A patient of mine told me the other day, “I don’t think I will ever be able to accept my chronic pain. It has completely changed my life.”
I think this is something that most people with chronic pain contend with at some point in time; wanting to hold onto hope that their diagnosis isn’t chronic or not wanting to come to the realization that they will have to live with the pain forever.
When most people hear the word “acceptance” they equate it with the notion that they should feel that it’s okay or it’s alright to have a chronic condition.
Many people don’t ever feel okay about having to live with pain or an illness for the rest of their lives. It is not something that is easy to get used to and it’s not fair.
- Accepting chronic pain does not mean giving into it and it doesn’t mean that you stop looking for treatment.
- Accepting chronic pain does not mean accepting a lifetime of suffering.
- Accepting chronic pain does not mean you are never allowed to feel angry or sad.
- Accepting chronic pain does not mean that you have to give up hope for the future.
Acceptance also involves making adaptations and alterations to our lives.
A therapy currently found effective for chronic pain patients is Acceptance and Commitment Therapy (ACT): Overview of Acceptance and Commitment Therapy,. Addressessing acceptance seems critical for such patients: Mindfulness, Acceptance and Catastrophizing in Chronic Pain.
Other therapies used: Psychological therapies for the management of chronic pain
We must find new things that bring us joy and we must have hope for the future.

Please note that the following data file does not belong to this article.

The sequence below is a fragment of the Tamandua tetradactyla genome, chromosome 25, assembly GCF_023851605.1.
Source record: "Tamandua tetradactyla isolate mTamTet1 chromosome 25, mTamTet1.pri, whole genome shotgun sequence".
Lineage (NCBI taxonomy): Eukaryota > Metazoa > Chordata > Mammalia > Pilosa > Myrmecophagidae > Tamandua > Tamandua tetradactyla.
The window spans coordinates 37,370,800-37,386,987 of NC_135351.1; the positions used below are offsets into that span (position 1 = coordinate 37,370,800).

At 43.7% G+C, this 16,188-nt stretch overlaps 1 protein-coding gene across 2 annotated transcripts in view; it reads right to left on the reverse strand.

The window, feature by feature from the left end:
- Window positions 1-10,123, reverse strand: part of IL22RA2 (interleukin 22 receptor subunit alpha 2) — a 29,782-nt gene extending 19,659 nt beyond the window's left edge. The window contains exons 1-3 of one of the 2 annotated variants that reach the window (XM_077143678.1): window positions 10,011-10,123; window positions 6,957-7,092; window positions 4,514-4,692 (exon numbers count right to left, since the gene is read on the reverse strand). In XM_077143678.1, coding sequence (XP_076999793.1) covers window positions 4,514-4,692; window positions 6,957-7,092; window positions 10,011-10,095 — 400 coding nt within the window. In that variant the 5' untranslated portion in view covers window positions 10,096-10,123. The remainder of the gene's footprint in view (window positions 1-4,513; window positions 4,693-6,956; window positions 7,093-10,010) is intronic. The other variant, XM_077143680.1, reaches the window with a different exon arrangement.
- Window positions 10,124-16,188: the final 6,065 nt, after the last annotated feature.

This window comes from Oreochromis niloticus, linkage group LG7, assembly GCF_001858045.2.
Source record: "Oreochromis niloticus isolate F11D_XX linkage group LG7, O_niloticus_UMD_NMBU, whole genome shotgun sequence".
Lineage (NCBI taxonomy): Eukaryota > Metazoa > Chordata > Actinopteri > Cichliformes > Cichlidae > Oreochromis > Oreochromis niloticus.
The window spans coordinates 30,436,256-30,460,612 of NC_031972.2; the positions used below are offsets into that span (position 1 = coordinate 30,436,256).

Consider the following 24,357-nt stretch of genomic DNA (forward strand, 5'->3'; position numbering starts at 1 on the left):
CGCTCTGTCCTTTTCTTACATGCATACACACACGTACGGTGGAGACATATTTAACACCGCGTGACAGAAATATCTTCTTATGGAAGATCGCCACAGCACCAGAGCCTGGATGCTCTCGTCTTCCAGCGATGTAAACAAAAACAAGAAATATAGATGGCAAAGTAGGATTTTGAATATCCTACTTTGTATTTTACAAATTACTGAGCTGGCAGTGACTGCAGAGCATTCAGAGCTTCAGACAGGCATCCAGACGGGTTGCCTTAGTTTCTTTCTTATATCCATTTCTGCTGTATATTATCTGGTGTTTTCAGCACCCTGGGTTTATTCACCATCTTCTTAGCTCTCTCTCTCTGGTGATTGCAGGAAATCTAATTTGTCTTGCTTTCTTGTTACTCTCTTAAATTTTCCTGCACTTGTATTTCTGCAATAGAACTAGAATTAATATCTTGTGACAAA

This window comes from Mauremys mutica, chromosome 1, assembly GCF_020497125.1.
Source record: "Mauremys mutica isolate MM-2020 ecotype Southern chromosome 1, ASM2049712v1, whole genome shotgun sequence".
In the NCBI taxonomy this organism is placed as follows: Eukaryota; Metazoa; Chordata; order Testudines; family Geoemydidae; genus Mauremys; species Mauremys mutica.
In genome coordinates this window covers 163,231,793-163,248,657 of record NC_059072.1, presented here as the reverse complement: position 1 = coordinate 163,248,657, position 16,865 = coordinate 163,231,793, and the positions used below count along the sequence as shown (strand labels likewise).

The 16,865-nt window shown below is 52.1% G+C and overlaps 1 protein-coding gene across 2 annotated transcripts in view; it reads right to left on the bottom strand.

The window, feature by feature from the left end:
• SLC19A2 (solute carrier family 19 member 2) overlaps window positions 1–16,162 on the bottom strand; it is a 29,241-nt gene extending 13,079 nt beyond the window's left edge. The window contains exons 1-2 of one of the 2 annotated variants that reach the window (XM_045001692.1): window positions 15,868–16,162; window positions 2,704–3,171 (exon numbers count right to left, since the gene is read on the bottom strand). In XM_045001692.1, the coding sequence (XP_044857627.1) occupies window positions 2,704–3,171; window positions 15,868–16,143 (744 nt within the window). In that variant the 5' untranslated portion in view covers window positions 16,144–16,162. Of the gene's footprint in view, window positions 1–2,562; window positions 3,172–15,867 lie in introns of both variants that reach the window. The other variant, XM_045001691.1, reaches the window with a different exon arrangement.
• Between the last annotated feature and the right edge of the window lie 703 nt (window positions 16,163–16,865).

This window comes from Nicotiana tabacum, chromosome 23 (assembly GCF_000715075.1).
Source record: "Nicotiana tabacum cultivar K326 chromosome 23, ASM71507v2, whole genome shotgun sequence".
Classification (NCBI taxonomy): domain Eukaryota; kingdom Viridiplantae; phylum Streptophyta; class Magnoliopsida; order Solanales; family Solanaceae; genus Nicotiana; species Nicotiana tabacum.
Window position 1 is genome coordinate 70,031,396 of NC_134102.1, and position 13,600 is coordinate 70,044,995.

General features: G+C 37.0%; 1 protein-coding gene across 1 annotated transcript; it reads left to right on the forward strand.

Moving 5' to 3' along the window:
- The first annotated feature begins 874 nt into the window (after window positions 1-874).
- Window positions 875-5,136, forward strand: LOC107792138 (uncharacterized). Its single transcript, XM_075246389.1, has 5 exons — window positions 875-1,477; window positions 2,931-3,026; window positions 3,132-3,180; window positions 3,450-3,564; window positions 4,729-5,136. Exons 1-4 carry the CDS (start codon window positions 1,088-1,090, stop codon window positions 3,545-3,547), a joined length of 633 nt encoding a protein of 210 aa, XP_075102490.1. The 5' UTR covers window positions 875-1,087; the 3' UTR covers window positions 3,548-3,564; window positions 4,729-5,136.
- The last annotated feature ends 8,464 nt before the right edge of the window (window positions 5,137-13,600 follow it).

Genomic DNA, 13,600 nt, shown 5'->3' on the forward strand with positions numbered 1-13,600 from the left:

- Accepting chronic pain means learning to live again.
- Accepting chronic pain means advocating for ourselves and our health so that we can be as healthy as possible.
- Accepting chronic pain means learning our limits and learning to cope with feelings of guilt when we have to say “no.”
- Accepting chronic pain means being able to look at your diagnosis as something you have, not who you are. Your condition does not define you.
- Accepting chronic pain means re-evaluating your role as a husband/wife, mother/father, etc. as well as your life’s goals — and figuring out how you can maintain these roles and attain your goals with your chronic condition.
Why is it necessary to accept your chronic condition?
The sooner you are able to begin the process of acceptance, the sooner you will be able to learn exactly how to live with it
Accepting chronic pain means learning to live life in a different way than before your diagnosis… that some aspects of your condition are out of your control.
Accepting your chronic pain means adjusting and adapting to the ways in which your life is different now that you may be living with this kind of unpredictability.
Your life may never go back to what it was prior to your chronic pain.
Any pain patient eventually discovers this as a certainty:
Chronic pain irreversibly transforms your life.
But that doesn’t mean you can’t live a happy, successful, hopeful life with pain. Learning to accept your chronic pain can help you get there.
Here’s another article on this topic:
Acceptance with Resilience – Living with Chronic Pain | Brain Blogger